Compare any two graphics cards:
Radeon HD 6970 vs Radeon HD 7970
IntroThe Radeon HD 6970 features a core clock speed of 880 MHz and a GDDR5 memory speed of 1375 MHz. It also makes use of a 256-bit bus, and uses a 40 nm design. It features 1536 SPUs, 96 Texture Address Units, and 32 ROPs.
Compare all of that to the Radeon HD 7970, which features a clock speed of 925 MHz and a GDDR5 memory speed of 1375 MHz. It also uses a 384-bit bus, and uses a 28 nm design. It is made up of 2048 SPUs, 128 TAUs, and 32 Raster Operation Units.
Power Usage and Theoretical BenchmarksBoth cards have the same power consumption.
In theory, the Radeon HD 7970 should be quite a bit faster than the Radeon HD 6970 overall. (explain)
Texel RateThe Radeon HD 7970 will be much (more or less 40%) faster with regards to texture filtering than the Radeon HD 6970. (explain)
Pixel RateIf using a high resolution is important to you, then the Radeon HD 7970 is superior to the Radeon HD 6970, but only just. (explain)
Please note that the above 'benchmarks' are all just theoretical - the results were calculated based on the card's specifications, and real-world performance may (and probably will) vary at least a bit.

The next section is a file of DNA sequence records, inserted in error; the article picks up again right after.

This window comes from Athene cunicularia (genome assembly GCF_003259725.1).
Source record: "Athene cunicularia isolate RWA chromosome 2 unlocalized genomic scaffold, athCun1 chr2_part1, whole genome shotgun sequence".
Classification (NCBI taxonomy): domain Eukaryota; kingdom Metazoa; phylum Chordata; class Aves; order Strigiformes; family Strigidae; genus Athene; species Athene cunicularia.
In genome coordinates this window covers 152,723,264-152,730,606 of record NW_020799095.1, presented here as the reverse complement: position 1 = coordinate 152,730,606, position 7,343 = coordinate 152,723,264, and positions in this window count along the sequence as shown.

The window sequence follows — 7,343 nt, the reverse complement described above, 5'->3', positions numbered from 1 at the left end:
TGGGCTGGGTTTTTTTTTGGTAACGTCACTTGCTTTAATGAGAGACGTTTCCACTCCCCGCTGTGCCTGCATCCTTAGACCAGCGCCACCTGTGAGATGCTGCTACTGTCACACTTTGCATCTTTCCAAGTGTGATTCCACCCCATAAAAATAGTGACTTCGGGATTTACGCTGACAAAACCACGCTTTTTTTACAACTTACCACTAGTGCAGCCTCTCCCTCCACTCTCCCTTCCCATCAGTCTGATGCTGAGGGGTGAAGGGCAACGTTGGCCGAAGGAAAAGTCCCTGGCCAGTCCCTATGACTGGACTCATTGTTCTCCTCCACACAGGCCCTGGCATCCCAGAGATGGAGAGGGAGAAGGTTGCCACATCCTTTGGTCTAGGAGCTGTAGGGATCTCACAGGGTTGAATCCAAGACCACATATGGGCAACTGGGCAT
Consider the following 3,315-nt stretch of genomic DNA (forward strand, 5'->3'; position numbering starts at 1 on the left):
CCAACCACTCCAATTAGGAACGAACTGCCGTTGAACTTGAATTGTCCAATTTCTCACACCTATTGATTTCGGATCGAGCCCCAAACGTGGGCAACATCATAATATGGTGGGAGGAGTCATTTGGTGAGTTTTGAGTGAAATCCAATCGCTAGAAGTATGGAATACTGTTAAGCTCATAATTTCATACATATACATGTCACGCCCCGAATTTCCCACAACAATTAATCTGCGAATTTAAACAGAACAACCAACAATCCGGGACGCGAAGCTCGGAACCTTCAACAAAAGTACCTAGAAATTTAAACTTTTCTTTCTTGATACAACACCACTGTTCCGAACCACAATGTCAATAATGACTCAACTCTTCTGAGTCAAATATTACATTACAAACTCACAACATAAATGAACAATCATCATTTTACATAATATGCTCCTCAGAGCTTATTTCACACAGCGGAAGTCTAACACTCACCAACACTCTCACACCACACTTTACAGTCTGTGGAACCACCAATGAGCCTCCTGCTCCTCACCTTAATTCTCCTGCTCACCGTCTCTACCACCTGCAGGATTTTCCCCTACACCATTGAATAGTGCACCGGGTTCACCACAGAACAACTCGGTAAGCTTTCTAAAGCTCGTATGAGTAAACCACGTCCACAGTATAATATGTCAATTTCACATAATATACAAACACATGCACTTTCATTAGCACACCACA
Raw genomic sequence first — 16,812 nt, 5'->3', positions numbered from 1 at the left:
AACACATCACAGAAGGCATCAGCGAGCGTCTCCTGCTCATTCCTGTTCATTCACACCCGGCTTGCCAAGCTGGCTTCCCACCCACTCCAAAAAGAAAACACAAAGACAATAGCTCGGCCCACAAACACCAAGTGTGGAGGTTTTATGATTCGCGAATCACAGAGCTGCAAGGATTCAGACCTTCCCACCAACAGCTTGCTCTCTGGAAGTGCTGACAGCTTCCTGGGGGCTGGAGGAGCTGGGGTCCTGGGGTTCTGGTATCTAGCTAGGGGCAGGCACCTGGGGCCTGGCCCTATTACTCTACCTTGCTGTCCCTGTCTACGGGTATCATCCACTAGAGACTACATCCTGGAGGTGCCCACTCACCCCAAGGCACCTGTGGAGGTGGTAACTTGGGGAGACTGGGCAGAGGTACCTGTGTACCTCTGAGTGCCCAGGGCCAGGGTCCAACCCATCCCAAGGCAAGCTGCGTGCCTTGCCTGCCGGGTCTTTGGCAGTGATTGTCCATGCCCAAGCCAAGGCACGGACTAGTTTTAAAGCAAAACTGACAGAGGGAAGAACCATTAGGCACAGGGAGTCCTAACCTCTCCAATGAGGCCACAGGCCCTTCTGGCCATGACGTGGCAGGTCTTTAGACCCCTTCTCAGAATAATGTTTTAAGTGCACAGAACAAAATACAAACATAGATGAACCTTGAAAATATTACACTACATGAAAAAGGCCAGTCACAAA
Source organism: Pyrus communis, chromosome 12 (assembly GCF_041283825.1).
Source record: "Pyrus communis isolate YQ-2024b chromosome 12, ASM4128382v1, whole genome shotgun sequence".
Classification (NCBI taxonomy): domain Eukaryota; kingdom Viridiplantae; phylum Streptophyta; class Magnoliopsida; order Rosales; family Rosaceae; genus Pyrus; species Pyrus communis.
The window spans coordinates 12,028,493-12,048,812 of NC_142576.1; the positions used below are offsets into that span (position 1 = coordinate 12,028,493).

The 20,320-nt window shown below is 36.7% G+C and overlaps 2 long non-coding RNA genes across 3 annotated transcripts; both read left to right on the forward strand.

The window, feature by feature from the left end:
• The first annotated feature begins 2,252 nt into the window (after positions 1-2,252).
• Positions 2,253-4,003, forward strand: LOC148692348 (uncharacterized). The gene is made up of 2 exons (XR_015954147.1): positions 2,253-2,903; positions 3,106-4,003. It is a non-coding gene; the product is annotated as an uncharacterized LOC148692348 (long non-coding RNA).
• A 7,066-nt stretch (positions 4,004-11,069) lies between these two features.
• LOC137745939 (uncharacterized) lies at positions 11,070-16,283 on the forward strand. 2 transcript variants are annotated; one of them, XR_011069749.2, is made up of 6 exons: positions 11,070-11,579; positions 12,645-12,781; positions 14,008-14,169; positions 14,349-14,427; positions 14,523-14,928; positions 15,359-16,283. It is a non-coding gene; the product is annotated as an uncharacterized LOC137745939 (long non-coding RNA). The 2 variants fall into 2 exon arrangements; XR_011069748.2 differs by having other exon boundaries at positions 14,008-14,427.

Please note that the price comparisons are based on search keywords - sometimes it might show cards with very similar names that are not exactly the same as the one chosen in the comparison. We do try to filter out the wrong results as best we can, though.
Memory Bandwidth: Memory bandwidth is the max amount of information (measured in MB per second) that can be moved across the external memory interface in a second. It is worked out by multiplying the bus width by its memory speed. If it uses DDR type RAM, it should be multiplied by 2 again. If DDR5, multiply by 4 instead. The better the card's memory bandwidth, the better the card will be in general. It especially helps with AA, High Dynamic Range and high resolutions.
Texel Rate: Texel rate is the maximum texture map elements (texels) that are processed per second. This number is worked out by multiplying the total texture units of the card by the core speed of the chip. The higher this number, the better the graphics card will be at texture filtering (anisotropic filtering - AF). It is measured in millions of texels applied per second.
Pixel Rate: Pixel rate is the maximum number of pixels the video card can possibly write to the local memory in a second - measured in millions of pixels per second. Pixel rate is worked out by multiplying the number of Render Output Units by the the core speed of the card. ROPs (Raster Operations Pipelines - also sometimes called Render Output Units) are responsible for filling the screen with pixels (the image). The actual pixel fill rate is also dependant on lots of other factors, especially the memory bandwidth of the card - the lower the bandwidth is, the lower the potential to reach the maximum fill rate.